My BigMama would hate that I'm a genealogist.

For Emilie, Katie, and Emma Grace...


This is the beginning of a series of stories I'm writing, because my older granddaughters gave me a journal years ago, and I've neglected writing in it. Recently I asked the oldest Emily if I should just write about the good. She said they want it all - the good, the bad, and the ugly. This blog will become that neglected journal.


My BigMama would hate that I'm a genealogist, digging up all the family dirt. She was my mama's mama. My daddy began calling her BigMama when I was born. I was the oldest grandchild, and all the other grandchildren called her the same name. She was the only grandmother I ever knew and I thought she was a spitfire and a fighter - and not in a complimentary way. My mama used to forbid me from visiting her at her house, four houses away from us on Wingfoot Trail in ATCO. My mama seemed to be perpetually mad with BigMama. I always thought it was a mother-daughter thing, but I've probably discovered yet another reason there was tension between them.


BigMama was Della Estelle Perry Holmes Russell, born 10 September 1909, Joppa, Alabama, and was the second of four children born in four years to Lewis Oscar Napolean Perry and Viola E. Hall. Her mama Viola E. Hall died in April 1913, at twenty seven, four months after the birth of their youngest son. BigMama was four. Her daddy remarried the wicked stepmother (according to BigMama) Ada Harden in Oct 1913 and their union added seven more children to the family.

BigMama

BigMama led a colorful life. Her personality was overwhelming. I can still hear her belly laugh. She constantly smoked little stinky cigars while she sat on the front porch swing and at the kitchen table drinking her black coffee in one of those jadeite green coffee mugs. She cussed like a sailor. She gave me paregoric and whiskey with honey for colds. Her biscuits were divine and melted in your mouth.


I was a bit afraid of her, and I thought she was a strange person - more so as I got older. In my mind her biggest blunder has always been that she married Paul Russell after she divorced my grandfather. Paul had been the husband of my daddy's sister, my Aunt Katie Ruth. There's nothing like creating more dirty laundry, so in her infinite wisdom, she married Paul on 11 August 1953, the year before I was born. Her taste in men could have been better.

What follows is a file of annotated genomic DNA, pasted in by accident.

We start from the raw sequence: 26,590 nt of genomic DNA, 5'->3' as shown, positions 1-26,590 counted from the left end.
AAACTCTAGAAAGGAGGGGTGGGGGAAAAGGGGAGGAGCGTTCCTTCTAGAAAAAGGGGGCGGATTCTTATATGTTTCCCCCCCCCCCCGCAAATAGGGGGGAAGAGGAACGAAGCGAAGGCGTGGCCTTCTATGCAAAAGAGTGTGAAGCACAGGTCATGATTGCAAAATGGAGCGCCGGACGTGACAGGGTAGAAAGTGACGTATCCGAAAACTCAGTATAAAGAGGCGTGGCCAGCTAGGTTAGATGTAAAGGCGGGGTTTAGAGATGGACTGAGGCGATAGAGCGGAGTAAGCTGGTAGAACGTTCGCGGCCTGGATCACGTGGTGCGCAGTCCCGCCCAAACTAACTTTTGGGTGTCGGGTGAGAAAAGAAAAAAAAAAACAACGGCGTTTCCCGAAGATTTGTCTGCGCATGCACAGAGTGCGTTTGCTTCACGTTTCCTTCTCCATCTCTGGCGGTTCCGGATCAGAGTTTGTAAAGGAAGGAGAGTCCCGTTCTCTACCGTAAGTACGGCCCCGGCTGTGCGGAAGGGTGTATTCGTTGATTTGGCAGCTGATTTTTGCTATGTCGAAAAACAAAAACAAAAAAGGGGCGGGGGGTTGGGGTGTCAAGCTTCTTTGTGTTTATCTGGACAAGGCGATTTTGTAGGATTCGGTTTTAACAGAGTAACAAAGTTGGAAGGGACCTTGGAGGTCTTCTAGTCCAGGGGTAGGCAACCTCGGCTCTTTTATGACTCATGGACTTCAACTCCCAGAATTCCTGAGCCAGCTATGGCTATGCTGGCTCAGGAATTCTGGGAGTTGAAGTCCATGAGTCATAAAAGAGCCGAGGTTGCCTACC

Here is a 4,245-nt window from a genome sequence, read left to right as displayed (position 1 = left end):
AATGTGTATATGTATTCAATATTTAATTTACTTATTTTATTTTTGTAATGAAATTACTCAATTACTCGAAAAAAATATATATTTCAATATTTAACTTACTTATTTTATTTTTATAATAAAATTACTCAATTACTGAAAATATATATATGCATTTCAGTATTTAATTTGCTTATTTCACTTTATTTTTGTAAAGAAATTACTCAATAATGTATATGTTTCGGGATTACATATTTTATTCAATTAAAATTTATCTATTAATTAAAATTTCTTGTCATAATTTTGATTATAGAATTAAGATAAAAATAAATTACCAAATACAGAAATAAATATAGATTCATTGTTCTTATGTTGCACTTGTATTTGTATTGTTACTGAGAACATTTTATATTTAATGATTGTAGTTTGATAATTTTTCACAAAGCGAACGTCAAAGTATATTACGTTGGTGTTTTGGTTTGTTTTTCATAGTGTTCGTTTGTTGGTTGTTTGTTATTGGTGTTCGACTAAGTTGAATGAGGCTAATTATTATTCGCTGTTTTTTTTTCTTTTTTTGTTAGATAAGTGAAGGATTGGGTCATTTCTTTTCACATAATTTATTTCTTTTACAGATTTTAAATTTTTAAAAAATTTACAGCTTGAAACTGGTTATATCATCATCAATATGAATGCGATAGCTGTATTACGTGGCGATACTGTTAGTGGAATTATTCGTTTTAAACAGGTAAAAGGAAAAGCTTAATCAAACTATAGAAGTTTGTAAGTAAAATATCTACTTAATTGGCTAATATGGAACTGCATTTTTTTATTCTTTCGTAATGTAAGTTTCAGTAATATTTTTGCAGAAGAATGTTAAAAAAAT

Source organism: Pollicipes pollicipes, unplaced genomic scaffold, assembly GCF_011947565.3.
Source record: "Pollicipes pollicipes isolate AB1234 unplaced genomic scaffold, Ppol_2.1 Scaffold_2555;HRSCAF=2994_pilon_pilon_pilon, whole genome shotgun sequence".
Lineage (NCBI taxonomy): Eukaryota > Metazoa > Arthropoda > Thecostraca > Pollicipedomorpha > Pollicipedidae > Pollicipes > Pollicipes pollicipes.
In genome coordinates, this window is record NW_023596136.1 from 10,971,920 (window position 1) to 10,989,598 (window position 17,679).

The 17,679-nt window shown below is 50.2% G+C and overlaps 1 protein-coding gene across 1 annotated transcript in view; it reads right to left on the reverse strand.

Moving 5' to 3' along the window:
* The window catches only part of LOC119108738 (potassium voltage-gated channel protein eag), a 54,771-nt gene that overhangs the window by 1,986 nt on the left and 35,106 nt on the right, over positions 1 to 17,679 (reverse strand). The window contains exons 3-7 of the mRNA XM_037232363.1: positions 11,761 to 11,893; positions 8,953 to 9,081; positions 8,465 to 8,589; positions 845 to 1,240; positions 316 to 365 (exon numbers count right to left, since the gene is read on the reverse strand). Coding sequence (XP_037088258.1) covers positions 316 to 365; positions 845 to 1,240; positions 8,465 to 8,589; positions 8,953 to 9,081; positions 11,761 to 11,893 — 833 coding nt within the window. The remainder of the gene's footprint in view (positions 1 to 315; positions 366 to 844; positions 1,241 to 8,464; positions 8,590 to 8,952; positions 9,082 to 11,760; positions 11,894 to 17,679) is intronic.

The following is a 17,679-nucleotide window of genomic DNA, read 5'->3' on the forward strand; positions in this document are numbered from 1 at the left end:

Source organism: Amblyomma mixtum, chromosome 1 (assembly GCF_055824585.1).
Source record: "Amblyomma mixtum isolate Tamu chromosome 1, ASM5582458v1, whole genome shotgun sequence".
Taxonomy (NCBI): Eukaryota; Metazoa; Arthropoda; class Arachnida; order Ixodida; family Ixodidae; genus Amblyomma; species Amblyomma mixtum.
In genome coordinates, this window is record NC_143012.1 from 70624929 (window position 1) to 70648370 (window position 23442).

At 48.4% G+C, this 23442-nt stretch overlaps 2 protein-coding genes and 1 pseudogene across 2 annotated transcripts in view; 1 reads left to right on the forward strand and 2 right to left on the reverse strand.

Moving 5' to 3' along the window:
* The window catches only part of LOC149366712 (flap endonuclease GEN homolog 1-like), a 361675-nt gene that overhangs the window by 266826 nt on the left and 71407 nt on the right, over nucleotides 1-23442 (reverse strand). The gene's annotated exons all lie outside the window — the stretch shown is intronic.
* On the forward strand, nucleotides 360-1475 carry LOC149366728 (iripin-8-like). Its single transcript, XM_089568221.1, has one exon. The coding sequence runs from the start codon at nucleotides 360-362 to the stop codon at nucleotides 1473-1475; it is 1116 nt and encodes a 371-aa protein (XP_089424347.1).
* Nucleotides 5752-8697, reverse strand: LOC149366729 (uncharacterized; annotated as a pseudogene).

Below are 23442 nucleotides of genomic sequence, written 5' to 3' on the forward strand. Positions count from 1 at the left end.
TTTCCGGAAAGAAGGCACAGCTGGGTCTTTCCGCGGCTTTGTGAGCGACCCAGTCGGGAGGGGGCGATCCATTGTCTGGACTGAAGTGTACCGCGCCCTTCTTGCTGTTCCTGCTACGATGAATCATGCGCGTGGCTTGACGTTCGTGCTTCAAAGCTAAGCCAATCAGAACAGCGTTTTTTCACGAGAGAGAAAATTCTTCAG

BigMama & me at Wingfoot Trail house

Occasionally, I revisit my tree people, because new records are always being released, and I don't want to miss a one. Not too long ago, I discovered a criminal record for Paul for assault and battery in 1951. I suspected this criminal charge was related to the time Paul punched my mama in the face, broke her nose, and knocked out her front teeth. I'm not sure how I know this story - probably overheard snippets as a child - and I've always wondered if it was true. It's amazing the things children remember. An old friend was good enough to trek to the Bartow County, Georgia, courthouse to find the court case file and email it to me.


It is true, at least the assault is.The case file doesn't contain details.


On Monday 21 November 1950, Paul


"unlawfully did make assault and harm the said Gladys Mashburn [my mama]...contrary to the laws of said State, the good order, peace and dignity thereof."


Witnesses who testified against Paul were my mama, my daddy, my Aunt Katie who was married to Paul at the time, Raymond Bell, and Howard Moore. So now I understand some of my mama's perpetual anger with BigMama. I can't say I blame her. The incident probably happened at the Goodyear Mill in ATCO where my family worked. I have three photos of Paul - the two below and one other of the dirt-poor family lined up on the front porch of a shack for the photo. He was holding a pistol like a gangster. Now, I'll have to find it and inspect it better.

Aunt Katie Ruth Mashburn and Paul Russell with son Jim.

I asked BigMama what happened to Paul. She said he'd moved back to Texas where he'd come from.


My family has all passed, and I do feel a bond with them, but dang, some were mean rough drunks. Rambunctious. Some of the more genteel county citizens would have labeled these antics trashy and my family trash. I understand now why my mama tried to keep me away from them. Maybe they're in a far better place now and their existence is more calm.


Yep, BigMama would hate that I know all this and that I'm snitching - publicly.

BigMama and Mama

Thank you, Guy Parmenter for taking time to find the file for me!


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